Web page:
What Nix could have been was a global un-fscked dependency manager, a la Portage but with Nix's special sauce for local environments -- thereby working around fundamentally and permanently broken ecosystems like C, which would be useful even in the FFI case. But somehow it never got around to actually managing dependencies. By failing to manage dependencies (by pretending that versioning doesn't exist, and supporting only exact software sets), Nix only re-entrenches the same bad behavior and broken systems which it should have been replacing: i.e., encouraging "works-on-my-system" build environments, by making them part of mandatory collaboration workflows.
So, soon: Encounter a bug because the build depends on the environment in some inappropriate, insane way? Then it's your own fault for not adhering to the approved Nix build instructions which would set up a system which doesn't exhibit that bug.
There is a lot to unpack here — first of all, Nix and Docker are not at all competitors. Docker doesn’t even try to be reproducible, most builds will just apt install the newest available version that could easily change between invocations.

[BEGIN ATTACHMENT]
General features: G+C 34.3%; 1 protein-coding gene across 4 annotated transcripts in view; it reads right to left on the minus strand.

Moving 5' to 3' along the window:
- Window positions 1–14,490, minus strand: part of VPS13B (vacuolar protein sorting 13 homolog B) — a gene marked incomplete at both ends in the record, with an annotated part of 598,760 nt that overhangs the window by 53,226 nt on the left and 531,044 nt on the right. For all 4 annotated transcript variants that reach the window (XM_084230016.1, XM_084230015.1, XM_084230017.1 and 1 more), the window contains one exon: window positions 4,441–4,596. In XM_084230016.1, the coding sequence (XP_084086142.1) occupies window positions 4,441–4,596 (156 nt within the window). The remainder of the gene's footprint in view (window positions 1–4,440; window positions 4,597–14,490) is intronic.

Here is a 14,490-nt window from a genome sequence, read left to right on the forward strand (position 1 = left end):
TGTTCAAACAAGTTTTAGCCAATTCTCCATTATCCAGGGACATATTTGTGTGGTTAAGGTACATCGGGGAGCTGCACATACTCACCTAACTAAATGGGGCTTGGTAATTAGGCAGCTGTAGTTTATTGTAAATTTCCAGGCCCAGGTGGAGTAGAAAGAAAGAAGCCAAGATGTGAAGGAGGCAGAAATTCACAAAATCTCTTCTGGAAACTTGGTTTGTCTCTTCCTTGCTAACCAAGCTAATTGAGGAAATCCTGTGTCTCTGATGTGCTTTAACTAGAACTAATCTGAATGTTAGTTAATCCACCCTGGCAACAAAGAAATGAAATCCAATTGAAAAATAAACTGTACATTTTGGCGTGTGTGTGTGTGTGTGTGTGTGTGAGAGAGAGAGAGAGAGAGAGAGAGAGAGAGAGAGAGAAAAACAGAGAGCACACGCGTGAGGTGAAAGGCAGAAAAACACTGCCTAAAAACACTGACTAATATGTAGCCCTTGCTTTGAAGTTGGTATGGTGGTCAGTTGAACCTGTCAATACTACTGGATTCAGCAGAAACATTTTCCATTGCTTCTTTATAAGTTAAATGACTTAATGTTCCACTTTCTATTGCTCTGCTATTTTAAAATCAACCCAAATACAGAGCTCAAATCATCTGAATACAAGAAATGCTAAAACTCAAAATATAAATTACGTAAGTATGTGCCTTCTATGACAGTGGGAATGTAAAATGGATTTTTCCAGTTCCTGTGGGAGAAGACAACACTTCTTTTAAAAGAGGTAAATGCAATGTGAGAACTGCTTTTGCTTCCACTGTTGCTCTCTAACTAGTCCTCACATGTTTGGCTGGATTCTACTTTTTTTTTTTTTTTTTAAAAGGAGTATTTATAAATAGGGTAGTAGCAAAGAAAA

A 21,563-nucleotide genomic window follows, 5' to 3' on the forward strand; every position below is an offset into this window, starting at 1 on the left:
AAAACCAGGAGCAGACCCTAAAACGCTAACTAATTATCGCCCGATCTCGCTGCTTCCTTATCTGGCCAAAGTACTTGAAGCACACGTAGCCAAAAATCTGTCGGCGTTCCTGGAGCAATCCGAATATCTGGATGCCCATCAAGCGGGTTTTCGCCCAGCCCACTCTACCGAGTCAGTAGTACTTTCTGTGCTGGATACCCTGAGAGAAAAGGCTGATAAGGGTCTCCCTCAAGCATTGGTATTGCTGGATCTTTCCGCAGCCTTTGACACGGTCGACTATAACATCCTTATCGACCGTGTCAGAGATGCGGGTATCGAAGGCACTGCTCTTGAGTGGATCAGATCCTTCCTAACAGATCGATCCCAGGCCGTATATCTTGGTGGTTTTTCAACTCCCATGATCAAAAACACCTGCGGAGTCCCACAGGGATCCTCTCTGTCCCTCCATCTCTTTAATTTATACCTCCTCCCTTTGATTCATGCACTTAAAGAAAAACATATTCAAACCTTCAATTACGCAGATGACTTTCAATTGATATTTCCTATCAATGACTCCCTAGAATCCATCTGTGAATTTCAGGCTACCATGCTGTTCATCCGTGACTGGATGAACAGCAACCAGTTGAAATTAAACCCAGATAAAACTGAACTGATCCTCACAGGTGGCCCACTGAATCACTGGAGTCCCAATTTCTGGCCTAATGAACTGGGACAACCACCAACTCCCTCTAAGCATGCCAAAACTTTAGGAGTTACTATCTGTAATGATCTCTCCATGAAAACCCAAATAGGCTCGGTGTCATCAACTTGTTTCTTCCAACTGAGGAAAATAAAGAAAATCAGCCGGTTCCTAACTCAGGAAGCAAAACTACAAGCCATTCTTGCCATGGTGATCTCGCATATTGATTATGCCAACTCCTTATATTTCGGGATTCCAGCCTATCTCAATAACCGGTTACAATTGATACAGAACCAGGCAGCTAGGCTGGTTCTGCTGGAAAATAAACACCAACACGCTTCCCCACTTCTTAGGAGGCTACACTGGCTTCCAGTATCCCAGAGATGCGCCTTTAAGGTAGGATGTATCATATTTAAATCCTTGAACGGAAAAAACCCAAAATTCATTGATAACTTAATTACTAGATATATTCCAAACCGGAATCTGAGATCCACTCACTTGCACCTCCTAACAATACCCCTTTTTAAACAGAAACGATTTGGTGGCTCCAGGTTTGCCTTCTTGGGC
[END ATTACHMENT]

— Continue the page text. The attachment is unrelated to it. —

Next, Cargo is not a solution: it can only do a tiny part of the problem, namely managing Rust dependencies for a Rust project.
What if you are building a tool that needs a shared lib to communicate with.. basically anything? Rust has an enthusiastic community, but it is still a tiny language — most problems require more than what can be found in any one language’s berks.
Also, what even is a version? 3.4 of package X doesn’t mean anything — if it has like 10 flags than it can be built 2^10 different ways, and then we didn’t even count its dependencies that are also not just a number. Nix does the correct thing, not the naive one.
Every single one of your paragraphs only makes sense in the context of ignoring my reference to portage.
Nix is not about "development environments" (i.e. 'nix-shell'); that's just a side-effect which comes for free. Nix's main entry-point is 'nix-build', which runs a specified executable with specified arguments and environment variables.